ORDER DIRECTING VISAGENT CORPORATION TO PRESENT ITS CASE FIRST AT TRIAL
JERRY A. FUNK, Bankruptcy Judge.
On February 21, 2005 Winn Dixie, Stores, Inc., on behalf of twenty-three of its subsidiaries and affiliates (collectively, "Winn Dixie"), filed voluntary petitions for relief under Chapter 11 of the Bankruptcy Code. Visagent Corporation ("Visagent") filed a claim, which was designated as Claim No. 9953, in July 2005. Visagent claims that Winn Dixie breached an agreement, which was entered into between it and Winn Dixie on June 15, 2001. According to Visagent, under the terms of the agreement Winn Dixie was obligated for three years to exclusively utilize the services of Visagent for the procurement and sale of all merchandise Winn Dixie acquired or sold through internet or similar electronic means, including any means utilizing facsimile, from and through the secondary market. The secondary market is comprised of all sources (buyers and sellers) of merchandise other than direct purchases and returns from original product manufacturers. Winn Dixie objected to Visagent's claim, asserting that it did not breach a duty to Visagent and that Visagent failed to adequately perform under the terms of the agreement.
On August 19, 2009 the Court conducted a status conference on Winn Dixie's Objection to Visagent's claim. At that hearing counsel for Visagent raised the issue of which party has the burden of proof at trial and which party would present its case first at trial.
Objections to claims are governed by 11 U.S.C. § 502(a) providing that "[a] claim or interest, proof of which is filed under section 501 of this title, is deemed allowed, unless a party in interest ... objects." Section 502(b) provides, "... if such objection to a claim is made, the court, after notice and a hearing, shall determine the amount of such claim in lawful currency of the United States as of the date of the filing of the petition, and shall allow such claim in such amount...." A proof of claim filed in accordance with the rules "shall constitute prima facie evidence of the validity and amount of the claim." Fed.R.Bankr.P. 3001(f)(2009). The burden of proof is on an objecting party to produce evidence "equivalent in probative value to that of the creditor to rebut the prima facie effect of the proof of claim." In re VTN, Inc., 69 B.R. 1005, 1008 (Bankr.S.D.Fla.1987) (citing DeLorean Motor Co. Litig., 59 B.R. 329 (E.D.Mich.1986)). If the objecting party rebuts the prima facie validity of the proof of claim, the claimant bears the burden of persuasion to substantiate the validity and the amount of the claim by a preponderance of the evidence. In re Taylor, 363 B.R. 303, 309 (Bankr.M.D.Fla.2007).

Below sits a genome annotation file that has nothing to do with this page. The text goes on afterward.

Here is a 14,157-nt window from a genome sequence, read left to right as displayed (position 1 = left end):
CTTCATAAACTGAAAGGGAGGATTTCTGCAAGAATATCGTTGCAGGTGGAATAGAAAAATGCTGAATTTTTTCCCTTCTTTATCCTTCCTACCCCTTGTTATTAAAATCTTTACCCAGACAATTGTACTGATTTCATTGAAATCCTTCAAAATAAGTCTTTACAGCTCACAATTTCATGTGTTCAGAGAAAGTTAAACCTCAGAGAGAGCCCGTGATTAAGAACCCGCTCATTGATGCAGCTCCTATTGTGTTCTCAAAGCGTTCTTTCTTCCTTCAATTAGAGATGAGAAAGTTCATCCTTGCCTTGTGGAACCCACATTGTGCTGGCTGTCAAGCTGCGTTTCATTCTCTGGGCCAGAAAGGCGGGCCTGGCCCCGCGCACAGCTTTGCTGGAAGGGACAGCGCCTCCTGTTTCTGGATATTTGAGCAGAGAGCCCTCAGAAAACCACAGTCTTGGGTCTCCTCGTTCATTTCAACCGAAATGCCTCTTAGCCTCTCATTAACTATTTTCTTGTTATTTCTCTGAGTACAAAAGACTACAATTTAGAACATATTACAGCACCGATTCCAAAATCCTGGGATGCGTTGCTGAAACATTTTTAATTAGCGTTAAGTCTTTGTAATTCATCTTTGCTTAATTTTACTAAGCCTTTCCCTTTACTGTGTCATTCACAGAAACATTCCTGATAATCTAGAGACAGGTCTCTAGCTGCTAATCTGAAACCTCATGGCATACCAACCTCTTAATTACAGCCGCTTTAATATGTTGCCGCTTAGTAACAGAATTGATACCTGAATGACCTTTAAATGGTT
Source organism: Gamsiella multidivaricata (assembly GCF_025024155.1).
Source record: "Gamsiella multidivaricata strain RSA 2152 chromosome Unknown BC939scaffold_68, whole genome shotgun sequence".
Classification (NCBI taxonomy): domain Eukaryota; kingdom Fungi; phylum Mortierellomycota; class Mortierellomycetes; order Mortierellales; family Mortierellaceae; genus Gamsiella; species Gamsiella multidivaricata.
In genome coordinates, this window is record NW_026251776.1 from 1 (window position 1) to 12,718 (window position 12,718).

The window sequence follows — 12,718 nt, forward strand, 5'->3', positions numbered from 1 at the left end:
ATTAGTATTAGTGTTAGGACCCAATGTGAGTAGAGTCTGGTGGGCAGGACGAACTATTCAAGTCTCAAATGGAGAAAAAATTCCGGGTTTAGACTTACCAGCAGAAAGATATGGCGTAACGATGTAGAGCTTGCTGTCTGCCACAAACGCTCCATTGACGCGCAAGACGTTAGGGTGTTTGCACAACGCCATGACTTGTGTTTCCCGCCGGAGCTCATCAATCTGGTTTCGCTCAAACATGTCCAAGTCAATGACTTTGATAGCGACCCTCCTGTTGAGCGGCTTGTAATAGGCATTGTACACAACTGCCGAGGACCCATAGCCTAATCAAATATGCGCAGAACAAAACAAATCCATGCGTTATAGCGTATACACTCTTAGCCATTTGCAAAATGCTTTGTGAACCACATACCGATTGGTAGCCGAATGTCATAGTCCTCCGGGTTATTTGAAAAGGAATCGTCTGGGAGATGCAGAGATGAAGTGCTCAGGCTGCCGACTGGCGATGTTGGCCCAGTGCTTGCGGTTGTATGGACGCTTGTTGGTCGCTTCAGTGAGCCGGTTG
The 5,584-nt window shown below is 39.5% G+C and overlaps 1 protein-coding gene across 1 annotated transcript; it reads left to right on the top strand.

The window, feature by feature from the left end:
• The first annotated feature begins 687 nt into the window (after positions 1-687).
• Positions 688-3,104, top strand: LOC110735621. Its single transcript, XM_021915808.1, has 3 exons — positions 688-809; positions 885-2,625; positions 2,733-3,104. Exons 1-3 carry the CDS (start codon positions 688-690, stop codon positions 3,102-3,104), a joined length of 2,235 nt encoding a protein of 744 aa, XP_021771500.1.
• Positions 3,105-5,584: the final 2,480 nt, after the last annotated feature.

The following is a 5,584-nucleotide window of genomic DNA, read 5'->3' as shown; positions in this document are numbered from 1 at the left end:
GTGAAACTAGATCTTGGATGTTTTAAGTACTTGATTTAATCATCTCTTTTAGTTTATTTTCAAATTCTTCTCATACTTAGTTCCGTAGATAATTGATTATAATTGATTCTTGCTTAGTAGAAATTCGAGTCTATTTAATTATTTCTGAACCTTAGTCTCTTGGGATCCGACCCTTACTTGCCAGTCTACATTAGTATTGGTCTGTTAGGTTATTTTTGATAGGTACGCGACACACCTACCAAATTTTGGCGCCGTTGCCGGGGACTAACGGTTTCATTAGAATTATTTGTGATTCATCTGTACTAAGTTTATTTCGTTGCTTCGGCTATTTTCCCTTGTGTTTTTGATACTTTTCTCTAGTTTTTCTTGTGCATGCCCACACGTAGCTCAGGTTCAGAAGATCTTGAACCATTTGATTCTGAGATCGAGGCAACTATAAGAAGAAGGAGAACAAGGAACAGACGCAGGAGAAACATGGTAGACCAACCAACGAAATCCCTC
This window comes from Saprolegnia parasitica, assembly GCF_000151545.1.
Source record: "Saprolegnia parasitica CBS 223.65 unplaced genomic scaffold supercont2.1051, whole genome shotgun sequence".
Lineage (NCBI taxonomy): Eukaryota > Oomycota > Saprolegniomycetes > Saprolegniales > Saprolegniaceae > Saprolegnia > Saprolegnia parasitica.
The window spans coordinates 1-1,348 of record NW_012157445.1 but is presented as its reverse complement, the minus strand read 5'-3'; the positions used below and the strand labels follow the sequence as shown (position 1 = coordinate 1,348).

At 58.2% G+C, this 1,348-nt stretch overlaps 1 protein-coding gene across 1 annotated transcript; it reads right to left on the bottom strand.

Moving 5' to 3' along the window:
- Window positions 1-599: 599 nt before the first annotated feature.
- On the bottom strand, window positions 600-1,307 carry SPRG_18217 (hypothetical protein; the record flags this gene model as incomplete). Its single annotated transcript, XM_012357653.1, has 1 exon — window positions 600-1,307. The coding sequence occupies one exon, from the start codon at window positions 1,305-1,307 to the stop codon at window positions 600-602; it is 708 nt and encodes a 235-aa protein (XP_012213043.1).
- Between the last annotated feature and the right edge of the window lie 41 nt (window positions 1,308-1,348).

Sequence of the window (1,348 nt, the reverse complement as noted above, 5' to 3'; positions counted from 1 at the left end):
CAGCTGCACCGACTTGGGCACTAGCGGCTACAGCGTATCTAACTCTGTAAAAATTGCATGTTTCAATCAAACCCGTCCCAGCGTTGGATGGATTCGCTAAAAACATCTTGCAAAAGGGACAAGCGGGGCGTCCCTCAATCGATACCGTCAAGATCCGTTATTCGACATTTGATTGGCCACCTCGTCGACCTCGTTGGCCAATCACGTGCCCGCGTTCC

The purpose of Rule 3001(f) is to reduce the time a court would be required to spend on objections and to reduce the time and expense for the usual creditor in a bankruptcy case. However, the transactions, which are the subject of Visagent's claim are complicated. Visagent's claim is not one that lends itself to a ready and simple determination and in that sense is not the ordinary claim to which Rule 3001(f) is directed. Rule 611(a) Fed. R.Evid. allows the Court to exercise control over the order of presentation of evidence. Under Rule 611(a) courts have broad discretion in controlling the order of
Visagent shall present its case first at trial. Visagent bears the burden of persuasion to substantiate the validity and amount of its claim by a preponderance of the evidence.